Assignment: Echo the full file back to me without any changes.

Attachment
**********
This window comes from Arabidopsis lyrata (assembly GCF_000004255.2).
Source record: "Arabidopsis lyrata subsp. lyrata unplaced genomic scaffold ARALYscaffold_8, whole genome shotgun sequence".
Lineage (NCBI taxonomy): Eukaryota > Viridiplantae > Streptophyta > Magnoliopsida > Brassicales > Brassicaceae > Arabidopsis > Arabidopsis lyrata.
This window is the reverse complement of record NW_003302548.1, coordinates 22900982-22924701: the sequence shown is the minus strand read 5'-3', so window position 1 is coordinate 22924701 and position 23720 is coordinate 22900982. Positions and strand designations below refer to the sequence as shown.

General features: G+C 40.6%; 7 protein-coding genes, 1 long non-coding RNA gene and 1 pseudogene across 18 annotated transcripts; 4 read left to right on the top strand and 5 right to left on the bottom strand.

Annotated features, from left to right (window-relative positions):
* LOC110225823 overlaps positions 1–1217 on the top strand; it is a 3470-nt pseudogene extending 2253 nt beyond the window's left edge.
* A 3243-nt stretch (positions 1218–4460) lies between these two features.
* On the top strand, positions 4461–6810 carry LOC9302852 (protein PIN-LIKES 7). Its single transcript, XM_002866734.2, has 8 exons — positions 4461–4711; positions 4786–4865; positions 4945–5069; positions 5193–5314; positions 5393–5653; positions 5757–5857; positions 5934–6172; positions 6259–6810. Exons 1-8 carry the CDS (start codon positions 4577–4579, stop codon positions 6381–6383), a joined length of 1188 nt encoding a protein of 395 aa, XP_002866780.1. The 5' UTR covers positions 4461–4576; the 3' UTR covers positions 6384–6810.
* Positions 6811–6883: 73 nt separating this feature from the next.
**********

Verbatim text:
This window comes from Arabidopsis lyrata (assembly GCF_000004255.2).
Source record: "Arabidopsis lyrata subsp. lyrata unplaced genomic scaffold ARALYscaffold_8, whole genome shotgun sequence".
Lineage (NCBI taxonomy): Eukaryota > Viridiplantae > Streptophyta > Magnoliopsida > Brassicales > Brassicaceae > Arabidopsis > Arabidopsis lyrata.
This window is the reverse complement of record NW_003302548.1, coordinates 22900982-22924701: the sequence shown is the minus strand read 5'-3', so window position 1 is coordinate 22924701 and position 23720 is coordinate 22900982. Positions and strand designations below refer to the sequence as shown.

General features: G+C 40.6%; 7 protein-coding genes, 1 long non-coding RNA gene and 1 pseudogene across 18 annotated transcripts; 4 read left to right on the top strand and 5 right to left on the bottom strand.

Annotated features, from left to right (window-relative positions):
* LOC110225823 overlaps positions 1–1217 on the top strand; it is a 3470-nt pseudogene extending 2253 nt beyond the window's left edge.
* A 3243-nt stretch (positions 1218–4460) lies between these two features.
* On the top strand, positions 4461–6810 carry LOC9302852 (protein PIN-LIKES 7). Its single transcript, XM_002866734.2, has 8 exons — positions 4461–4711; positions 4786–4865; positions 4945–5069; positions 5193–5314; positions 5393–5653; positions 5757–5857; positions 5934–6172; positions 6259–6810. Exons 1-8 carry the CDS (start codon positions 4577–4579, stop codon positions 6381–6383), a joined length of 1188 nt encoding a protein of 395 aa, XP_002866780.1. The 5' UTR covers positions 4461–4576; the 3' UTR covers positions 6384–6810.
* Positions 6811–6883: 73 nt separating this feature from the next.